Posts Tagged ‘Northern Harrier’

I was walking along the edge of a plowed field along the Clarksberg Branchline Trail in West Sacramento a couple of days ago when I saw a hatch year Northern Harrier quartering back and forth, low over the ploughed earth. The raptor was not very far from the edge where I stood, so I was able to get a really great view as I watched it coursing along and staring at the ground intently as it hunted for its breakfast. Suddenly, it made a sharp turn, almost flipping over itself, and dove for the ground. It landed on something and after a moment standing on the ground, it took off. As it did so, I saw a small, brown object in its talons. I assumed at first that it was a small mammal, and that the Harrier had made a successful hunt, but when the bird was about 20 feet off the ground, it dropped the brown object. As the thing dropped back to the earth, I was able to see that it was not an animal at all, but was actually a clod of dirt.

What had happened here? Did the Harrier make a mistake and attack a mouse-shaped bit of dirt thinking that it was, in fact, the makings of a meal? Given how amazingly keen the eyesight that raptors possess this seems unlikely. And it seems especially unlikely given that the bird was only about 20 or 30 feet off the ground when it started the dive. Making that big a mistake at that close a range is hard to believe. So what was the hawk doing? Was it practicing? This was a young Harrier. Perhaps, not seeing any actual voles or mice at that moment, it decided to do a little target practice. I don’t think of raptors needing practice, but of course that is probably kind of silly. Young songbirds need to practice their song, and often sound amusingly bad at first. However, of the course of a few weeks, they practice and hone their vocal abilities and end up producing songs that sound like the other adults of the species. So, raptors practicing their hunting skills seems pretty understandable. The amount of skill required to be a predator is rather impressive, and even when you consider that many of these skills are hard-wired instinct, that still leaves a lot of room for learning and improvement: practice. Here was a raptor that, perhaps, just picked a particular earth clod on the ground and wanted to see if it could hit it at high speed, just to see if it could. It did, so that practice run was successful! Practice does make perfect!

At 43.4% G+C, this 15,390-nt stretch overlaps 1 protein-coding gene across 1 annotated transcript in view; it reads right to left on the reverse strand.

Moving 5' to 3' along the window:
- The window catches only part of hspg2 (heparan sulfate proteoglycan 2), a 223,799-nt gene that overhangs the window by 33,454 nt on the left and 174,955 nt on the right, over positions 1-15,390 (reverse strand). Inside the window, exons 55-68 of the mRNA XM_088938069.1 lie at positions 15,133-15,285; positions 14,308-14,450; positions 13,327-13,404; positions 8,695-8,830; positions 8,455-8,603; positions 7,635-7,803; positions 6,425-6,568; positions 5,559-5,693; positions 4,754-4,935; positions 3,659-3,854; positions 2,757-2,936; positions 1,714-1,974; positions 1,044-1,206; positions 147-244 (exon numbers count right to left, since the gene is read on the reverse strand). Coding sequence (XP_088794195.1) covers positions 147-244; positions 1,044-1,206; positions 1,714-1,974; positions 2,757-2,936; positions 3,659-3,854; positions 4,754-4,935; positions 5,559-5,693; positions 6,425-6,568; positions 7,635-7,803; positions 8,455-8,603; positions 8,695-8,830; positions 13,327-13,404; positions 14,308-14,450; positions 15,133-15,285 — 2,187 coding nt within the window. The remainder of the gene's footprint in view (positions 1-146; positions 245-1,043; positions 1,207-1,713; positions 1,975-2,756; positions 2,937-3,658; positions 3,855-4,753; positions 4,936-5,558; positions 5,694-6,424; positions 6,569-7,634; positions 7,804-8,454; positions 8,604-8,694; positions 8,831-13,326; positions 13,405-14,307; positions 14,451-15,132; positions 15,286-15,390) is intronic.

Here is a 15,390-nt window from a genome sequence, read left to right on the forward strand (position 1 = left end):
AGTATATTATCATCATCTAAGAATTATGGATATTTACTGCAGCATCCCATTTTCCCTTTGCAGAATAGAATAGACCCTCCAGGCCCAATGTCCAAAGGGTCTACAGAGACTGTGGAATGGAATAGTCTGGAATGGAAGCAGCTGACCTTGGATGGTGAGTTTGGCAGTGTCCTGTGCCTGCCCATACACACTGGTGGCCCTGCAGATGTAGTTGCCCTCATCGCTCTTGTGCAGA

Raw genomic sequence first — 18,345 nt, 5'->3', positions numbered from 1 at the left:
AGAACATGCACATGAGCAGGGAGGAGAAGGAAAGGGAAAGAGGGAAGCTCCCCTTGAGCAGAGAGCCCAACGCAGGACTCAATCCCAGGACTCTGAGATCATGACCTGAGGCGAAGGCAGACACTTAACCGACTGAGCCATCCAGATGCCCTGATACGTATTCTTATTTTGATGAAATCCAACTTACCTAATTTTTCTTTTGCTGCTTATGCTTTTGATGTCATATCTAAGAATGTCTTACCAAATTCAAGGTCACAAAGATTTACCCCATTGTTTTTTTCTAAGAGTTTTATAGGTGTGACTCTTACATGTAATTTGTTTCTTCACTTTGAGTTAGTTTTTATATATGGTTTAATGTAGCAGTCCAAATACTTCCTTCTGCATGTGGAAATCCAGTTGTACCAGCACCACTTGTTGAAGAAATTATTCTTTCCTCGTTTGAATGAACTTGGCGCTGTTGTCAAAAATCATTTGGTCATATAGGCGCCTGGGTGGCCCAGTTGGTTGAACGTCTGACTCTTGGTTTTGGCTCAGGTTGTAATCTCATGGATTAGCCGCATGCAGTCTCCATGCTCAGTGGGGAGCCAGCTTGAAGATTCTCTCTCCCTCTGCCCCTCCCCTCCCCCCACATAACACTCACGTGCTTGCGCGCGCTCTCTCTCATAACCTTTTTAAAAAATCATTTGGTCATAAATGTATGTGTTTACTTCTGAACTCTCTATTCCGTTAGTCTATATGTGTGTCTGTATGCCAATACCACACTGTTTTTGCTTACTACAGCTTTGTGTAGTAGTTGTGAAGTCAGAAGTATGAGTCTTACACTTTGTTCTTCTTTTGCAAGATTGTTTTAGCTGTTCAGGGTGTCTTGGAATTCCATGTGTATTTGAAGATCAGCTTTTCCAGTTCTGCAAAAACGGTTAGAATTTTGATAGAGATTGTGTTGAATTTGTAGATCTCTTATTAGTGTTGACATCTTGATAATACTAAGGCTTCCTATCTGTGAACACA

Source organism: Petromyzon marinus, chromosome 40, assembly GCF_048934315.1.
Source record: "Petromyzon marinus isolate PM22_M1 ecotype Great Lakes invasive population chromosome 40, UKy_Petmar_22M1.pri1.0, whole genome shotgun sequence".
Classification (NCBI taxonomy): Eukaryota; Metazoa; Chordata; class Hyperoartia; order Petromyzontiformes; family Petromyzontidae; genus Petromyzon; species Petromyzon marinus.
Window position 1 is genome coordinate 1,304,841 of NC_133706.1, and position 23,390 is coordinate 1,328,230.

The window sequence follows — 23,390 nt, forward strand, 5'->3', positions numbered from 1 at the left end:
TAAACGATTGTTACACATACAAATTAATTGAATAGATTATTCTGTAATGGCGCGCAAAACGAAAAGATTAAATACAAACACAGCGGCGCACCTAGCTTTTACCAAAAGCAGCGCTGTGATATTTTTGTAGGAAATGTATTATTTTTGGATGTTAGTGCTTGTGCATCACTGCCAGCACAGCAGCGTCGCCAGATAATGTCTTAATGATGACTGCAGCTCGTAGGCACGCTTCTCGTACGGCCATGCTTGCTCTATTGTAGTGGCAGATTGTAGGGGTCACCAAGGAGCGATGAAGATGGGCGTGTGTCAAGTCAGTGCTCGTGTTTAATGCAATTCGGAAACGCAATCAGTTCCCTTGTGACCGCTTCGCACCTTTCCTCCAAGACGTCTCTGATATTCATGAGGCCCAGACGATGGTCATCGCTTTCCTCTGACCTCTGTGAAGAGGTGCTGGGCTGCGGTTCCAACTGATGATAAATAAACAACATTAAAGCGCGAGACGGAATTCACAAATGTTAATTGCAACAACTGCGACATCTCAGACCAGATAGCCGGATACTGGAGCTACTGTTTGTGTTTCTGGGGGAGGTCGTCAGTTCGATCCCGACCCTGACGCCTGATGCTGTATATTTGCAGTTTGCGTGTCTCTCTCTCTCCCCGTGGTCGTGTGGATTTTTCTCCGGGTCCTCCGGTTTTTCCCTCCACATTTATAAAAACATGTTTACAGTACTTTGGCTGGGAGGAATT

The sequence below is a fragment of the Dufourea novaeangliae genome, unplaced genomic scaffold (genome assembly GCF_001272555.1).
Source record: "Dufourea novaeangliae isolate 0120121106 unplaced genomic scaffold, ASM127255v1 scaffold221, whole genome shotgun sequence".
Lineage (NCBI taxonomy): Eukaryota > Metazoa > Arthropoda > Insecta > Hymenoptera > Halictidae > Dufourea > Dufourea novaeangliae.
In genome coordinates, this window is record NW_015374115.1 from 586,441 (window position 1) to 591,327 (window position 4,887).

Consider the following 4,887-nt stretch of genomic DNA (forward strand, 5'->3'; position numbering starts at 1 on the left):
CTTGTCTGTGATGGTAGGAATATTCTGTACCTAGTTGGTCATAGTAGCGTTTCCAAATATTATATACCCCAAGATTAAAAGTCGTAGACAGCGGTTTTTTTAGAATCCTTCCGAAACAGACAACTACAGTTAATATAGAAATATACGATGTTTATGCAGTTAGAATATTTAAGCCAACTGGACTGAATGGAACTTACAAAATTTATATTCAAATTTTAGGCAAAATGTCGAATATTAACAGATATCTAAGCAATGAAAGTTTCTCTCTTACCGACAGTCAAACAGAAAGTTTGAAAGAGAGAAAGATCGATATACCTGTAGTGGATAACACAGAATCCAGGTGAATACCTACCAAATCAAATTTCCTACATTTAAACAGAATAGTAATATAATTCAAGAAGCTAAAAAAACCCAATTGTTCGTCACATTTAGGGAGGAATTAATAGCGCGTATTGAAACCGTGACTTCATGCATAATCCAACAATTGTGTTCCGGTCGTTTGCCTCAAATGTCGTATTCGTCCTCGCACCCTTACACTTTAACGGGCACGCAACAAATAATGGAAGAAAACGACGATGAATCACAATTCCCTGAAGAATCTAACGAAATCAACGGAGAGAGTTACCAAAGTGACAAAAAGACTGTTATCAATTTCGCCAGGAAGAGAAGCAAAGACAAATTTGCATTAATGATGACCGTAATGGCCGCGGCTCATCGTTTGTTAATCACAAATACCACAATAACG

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There is a post doc working for my adviser who is from Glasgow, Scotland, named Lindsay.  She and I have been comparing birds in North America to their counterparts in Europe.  One especially interesting example to me was the Northern Harrier of North America and the Hen Harrier of Europe.  These birds are considered different species by some and different subspecies of the same species by others.  The reasons for having some kind of distinction between the two populations usually rests on the fact that they are separated by an ocean and also on slight differences in size.  However, we being students of behavior, Lindsay and I were talking about behavioral differences between the two, and there was one that really jumped out at us.  She was surprised to see so many harriers in the agricultural land around the town of Davis.  In Scotland, the Hen Harrier generally keeps to more natural landscapes of moor and meadow.  Here in the U.S. The Northern Harrier is a common sight in human dominated landscapes such as empty lots and agricultural fields.  In fact, they even breed in these fields fairly frequently which was quite a surprise to my Scottish friend.  This demonstrates how important the study of behavior can be.  The outward, physical differences between birds from these two populations are slight, but they have these distinct behavioral differences in where they hunt and where they breed.  Surely this kind of information could , and should, be used when defining species!

I want to collect such differences in behavior between different populations, so do you know of any?  They can be from any continent or any combination of continents, and involve any species.

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